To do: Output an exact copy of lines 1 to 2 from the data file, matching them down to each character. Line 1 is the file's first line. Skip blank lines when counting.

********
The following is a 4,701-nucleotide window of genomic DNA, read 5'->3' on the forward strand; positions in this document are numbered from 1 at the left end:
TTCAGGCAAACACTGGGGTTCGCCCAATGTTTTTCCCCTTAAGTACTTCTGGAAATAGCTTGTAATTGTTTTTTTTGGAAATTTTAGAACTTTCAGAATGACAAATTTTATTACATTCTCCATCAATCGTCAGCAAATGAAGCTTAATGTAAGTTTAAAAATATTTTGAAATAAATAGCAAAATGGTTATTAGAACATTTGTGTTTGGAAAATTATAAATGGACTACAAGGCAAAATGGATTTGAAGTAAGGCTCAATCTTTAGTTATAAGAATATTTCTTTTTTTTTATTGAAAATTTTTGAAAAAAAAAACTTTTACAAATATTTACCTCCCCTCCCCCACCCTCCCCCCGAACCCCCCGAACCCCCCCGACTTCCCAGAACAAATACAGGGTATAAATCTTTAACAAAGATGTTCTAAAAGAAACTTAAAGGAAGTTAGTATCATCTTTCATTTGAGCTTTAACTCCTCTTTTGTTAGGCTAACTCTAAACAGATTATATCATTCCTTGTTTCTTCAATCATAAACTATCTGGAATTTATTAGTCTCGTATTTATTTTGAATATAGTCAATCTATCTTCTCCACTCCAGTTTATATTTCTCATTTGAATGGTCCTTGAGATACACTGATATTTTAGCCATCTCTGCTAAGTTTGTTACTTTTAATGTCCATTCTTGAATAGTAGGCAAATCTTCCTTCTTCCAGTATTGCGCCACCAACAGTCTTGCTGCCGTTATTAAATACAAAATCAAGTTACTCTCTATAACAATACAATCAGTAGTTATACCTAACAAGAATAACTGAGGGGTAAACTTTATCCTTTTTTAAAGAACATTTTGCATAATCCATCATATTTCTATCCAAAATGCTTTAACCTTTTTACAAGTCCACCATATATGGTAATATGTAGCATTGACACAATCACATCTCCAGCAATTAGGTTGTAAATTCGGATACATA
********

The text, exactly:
The following is a 4,701-nucleotide window of genomic DNA, read 5'->3' on the forward strand; positions in this document are numbered from 1 at the left end:
TTCAGGCAAACACTGGGGTTCGCCCAATGTTTTTCCCCTTAAGTACTTCTGGAAATAGCTTGTAATTGTTTTTTTTGGAAATTTTAGAACTTTCAGAATGACAAATTTTATTACATTCTCCATCAATCGTCAGCAAATGAAGCTTAATGTAAGTTTAAAAATATTTTGAAATAAATAGCAAAATGGTTATTAGAACATTTGTGTTTGGAAAATTATAAATGGACTACAAGGCAAAATGGATTTGAAGTAAGGCTCAATCTTTAGTTATAAGAATATTTCTTTTTTTTTATTGAAAATTTTTGAAAAAAAAAACTTTTACAAATATTTACCTCCCCTCCCCCACCCTCCCCCCGAACCCCCCGAACCCCCCCGACTTCCCAGAACAAATACAGGGTATAAATCTTTAACAAAGATGTTCTAAAAGAAACTTAAAGGAAGTTAGTATCATCTTTCATTTGAGCTTTAACTCCTCTTTTGTTAGGCTAACTCTAAACAGATTATATCATTCCTTGTTTCTTCAATCATAAACTATCTGGAATTTATTAGTCTCGTATTTATTTTGAATATAGTCAATCTATCTTCTCCACTCCAGTTTATATTTCTCATTTGAATGGTCCTTGAGATACACTGATATTTTAGCCATCTCTGCTAAGTTTGTTACTTTTAATGTCCATTCTTGAATAGTAGGCAAATCTTCCTTCTTCCAGTATTGCGCCACCAACAGTCTTGCTGCCGTTATTAAATACAAAATCAAGTTACTCTCTATAACAATACAATCAGTAGTTATACCTAACAAGAATAACTGAGGGGTAAACTTTATCCTTTTTTAAAGAACATTTTGCATAATCCATCATATTTCTATCCAAAATGCTTTAACCTTTTTACAAGTCCACCATATATGGTAATATGTAGCATTGACACAATCACATCTCCAGCAATTAGGTTGTAAATTCGGATACATA